But Mariam pressed on, her diminutive frame ablaze with the crimson dusk, her hands held high:
“He shall reign, Yoseph, over the house of Yaakov forever and of his kingdom there shall be no end!”
Deflated, she crumbled onto the bench beside him, respiring heavily, supporting her bosom with one hand, the other palm again camped on his sinewed forearm.
Yoseph stirred: “How shall this be, seeing that you knew not a man?”
Mariam implored: “I did know you, Yoseph! Believe me, please, for I am not a harlot!”
He knew that. And he remembered Bilha’s words when she left his household, Hagar-like with her baby. “You are the child’s father!” – She protested – “You came upon me at night, aslumbered! I could not wake you up no matter what I did! There and then you took me and you knew me many times and now you cast me out to destitution!” And she cursed him and his progeny terribly.
“Zacharia told Elisheva that the Holy Ghost shall come upon me and the power of the most High shall overshadow me. Our son will, therefore, be the Son of God!” Yoseph recoiled involuntarily: this was high sacrilege and in his home, he who observed all the commandments from the lightest to the harshest!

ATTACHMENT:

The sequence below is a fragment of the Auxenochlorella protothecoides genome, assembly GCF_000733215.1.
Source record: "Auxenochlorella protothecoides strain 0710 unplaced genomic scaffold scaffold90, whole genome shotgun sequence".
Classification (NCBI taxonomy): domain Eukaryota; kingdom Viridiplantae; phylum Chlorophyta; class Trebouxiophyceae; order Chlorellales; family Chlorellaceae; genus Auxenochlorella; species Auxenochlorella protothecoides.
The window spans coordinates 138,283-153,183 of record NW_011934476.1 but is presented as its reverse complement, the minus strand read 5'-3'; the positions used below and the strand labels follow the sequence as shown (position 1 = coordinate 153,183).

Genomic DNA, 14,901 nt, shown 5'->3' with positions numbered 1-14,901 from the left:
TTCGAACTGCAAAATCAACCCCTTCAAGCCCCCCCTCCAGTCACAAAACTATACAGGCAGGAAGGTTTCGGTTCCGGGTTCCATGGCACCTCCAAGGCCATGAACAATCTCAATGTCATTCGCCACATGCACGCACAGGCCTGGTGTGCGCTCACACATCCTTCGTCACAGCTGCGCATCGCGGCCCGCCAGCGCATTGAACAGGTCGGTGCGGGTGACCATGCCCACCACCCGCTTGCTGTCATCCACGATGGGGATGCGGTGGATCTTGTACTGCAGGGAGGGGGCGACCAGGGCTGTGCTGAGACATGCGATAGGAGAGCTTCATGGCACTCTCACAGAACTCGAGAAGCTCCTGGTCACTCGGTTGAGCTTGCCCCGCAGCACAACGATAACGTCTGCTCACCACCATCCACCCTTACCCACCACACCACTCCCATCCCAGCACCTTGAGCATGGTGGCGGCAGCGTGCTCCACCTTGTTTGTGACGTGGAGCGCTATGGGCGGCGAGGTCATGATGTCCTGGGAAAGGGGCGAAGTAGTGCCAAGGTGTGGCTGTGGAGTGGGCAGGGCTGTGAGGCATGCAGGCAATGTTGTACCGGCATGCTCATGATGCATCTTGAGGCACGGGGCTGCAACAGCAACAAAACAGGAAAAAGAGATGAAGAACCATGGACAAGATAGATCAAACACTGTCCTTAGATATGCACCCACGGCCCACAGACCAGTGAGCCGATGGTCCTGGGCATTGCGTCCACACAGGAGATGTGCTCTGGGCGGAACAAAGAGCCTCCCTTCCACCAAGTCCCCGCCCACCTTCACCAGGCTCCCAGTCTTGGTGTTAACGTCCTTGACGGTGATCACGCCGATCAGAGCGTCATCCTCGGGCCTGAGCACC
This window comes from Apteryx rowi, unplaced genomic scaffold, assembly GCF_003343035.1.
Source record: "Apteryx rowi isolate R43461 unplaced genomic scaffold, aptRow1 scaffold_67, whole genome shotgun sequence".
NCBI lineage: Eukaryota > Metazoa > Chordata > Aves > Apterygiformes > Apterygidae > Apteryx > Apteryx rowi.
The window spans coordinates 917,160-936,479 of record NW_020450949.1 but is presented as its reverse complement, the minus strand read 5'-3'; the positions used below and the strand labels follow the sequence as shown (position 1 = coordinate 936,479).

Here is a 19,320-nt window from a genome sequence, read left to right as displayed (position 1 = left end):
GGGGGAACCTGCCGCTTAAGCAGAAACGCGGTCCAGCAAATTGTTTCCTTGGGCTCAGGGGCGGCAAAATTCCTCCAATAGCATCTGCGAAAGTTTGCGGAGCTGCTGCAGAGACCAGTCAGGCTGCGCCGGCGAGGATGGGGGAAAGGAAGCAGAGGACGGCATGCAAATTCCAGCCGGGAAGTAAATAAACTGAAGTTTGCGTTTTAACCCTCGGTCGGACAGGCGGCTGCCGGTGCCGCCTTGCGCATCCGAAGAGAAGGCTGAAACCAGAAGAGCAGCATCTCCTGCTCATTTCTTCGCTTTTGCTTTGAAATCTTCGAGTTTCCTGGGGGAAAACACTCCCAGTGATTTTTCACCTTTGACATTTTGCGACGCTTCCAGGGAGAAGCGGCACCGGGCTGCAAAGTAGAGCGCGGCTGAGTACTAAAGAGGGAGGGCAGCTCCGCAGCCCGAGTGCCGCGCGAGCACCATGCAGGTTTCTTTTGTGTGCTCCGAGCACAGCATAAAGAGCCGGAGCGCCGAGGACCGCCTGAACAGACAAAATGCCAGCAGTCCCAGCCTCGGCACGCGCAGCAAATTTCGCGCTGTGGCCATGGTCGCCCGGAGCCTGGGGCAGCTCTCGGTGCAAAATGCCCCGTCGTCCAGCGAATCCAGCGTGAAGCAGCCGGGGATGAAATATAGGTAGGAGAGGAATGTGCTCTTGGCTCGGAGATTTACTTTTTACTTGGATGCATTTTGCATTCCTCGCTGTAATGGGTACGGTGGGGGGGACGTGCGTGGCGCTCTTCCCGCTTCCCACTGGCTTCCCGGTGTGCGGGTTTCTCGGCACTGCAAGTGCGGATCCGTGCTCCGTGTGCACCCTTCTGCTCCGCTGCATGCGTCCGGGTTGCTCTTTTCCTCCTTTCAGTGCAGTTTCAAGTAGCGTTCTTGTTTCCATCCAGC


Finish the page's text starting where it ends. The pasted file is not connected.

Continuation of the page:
“What did you answer?”
Mariam responded instantly: “I said to him who was surely the messenger of God: behold the handmaiden of the Lord; be it unto me according to thy word.”
Yoseph kept quiet for a few moments and then rose from their common seat:
“Mariam, tomorrow, in front of two competent witnesses, we will part. You will go your way and I will go mine. I cannot invoke the name of God, blessed be He and blessed be His Name, in vain. Not even for you and your child ...”
“Our child!” – Mariam screamed – “Our child, Yoseph! Curse be upon you if you abandon us and your firstborn son as you have Bilha’s!!!”
He swerved and left the shed, forsaking her to the shadows and the demons that always lurked in him and his abode.
That night, he slept and in his sleep he dreamt an angel. And the angel regarded him with great compassion and said to him:
“Yoseph! Fear not to take unto thee Mariam thy wife for that which is conceived in her is of the Holy Spirit and she shall bring forth a son and thou shalt call his name Yeshua for he shall save his people from their sins.”
And in his slumber, Yoseph turned his face from the terrible sight and cried, the tears rolling down his cheeks into the stubby growth that was his beard and onto his blanket. Even then he knew that he would marry Mariam and father Yeshua and that he will not live to see Him die a terrible death.